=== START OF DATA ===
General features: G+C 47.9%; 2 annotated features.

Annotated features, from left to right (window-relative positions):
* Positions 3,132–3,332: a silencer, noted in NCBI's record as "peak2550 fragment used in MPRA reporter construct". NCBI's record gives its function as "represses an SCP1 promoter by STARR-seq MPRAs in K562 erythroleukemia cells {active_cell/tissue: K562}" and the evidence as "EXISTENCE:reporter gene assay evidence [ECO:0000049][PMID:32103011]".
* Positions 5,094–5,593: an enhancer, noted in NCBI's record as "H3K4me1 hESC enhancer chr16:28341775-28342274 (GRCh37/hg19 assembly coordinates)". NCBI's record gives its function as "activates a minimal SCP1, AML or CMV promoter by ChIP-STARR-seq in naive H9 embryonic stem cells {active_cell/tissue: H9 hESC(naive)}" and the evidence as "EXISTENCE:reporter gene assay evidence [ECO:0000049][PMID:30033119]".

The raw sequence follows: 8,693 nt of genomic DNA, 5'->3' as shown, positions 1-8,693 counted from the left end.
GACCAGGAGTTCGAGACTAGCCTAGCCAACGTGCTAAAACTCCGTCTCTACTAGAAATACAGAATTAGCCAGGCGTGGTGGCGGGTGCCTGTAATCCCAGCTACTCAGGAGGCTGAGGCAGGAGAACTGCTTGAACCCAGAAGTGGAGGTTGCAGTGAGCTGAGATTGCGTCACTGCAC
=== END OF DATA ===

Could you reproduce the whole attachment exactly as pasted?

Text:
General features: G+C 47.9%; 2 annotated features.

Annotated features, from left to right (window-relative positions):
* Positions 3,132–3,332: a silencer, noted in NCBI's record as "peak2550 fragment used in MPRA reporter construct". NCBI's record gives its function as "represses an SCP1 promoter by STARR-seq MPRAs in K562 erythroleukemia cells {active_cell/tissue: K562}" and the evidence as "EXISTENCE:reporter gene assay evidence [ECO:0000049][PMID:32103011]".
* Positions 5,094–5,593: an enhancer, noted in NCBI's record as "H3K4me1 hESC enhancer chr16:28341775-28342274 (GRCh37/hg19 assembly coordinates)". NCBI's record gives its function as "activates a minimal SCP1, AML or CMV promoter by ChIP-STARR-seq in naive H9 embryonic stem cells {active_cell/tissue: H9 hESC(naive)}" and the evidence as "EXISTENCE:reporter gene assay evidence [ECO:0000049][PMID:30033119]".

The raw sequence follows: 8,693 nt of genomic DNA, 5'->3' as shown, positions 1-8,693 counted from the left end.
GACCAGGAGTTCGAGACTAGCCTAGCCAACGTGCTAAAACTCCGTCTCTACTAGAAATACAGAATTAGCCAGGCGTGGTGGCGGGTGCCTGTAATCCCAGCTACTCAGGAGGCTGAGGCAGGAGAACTGCTTGAACCCAGAAGTGGAGGTTGCAGTGAGCTGAGATTGCGTCACTGCAC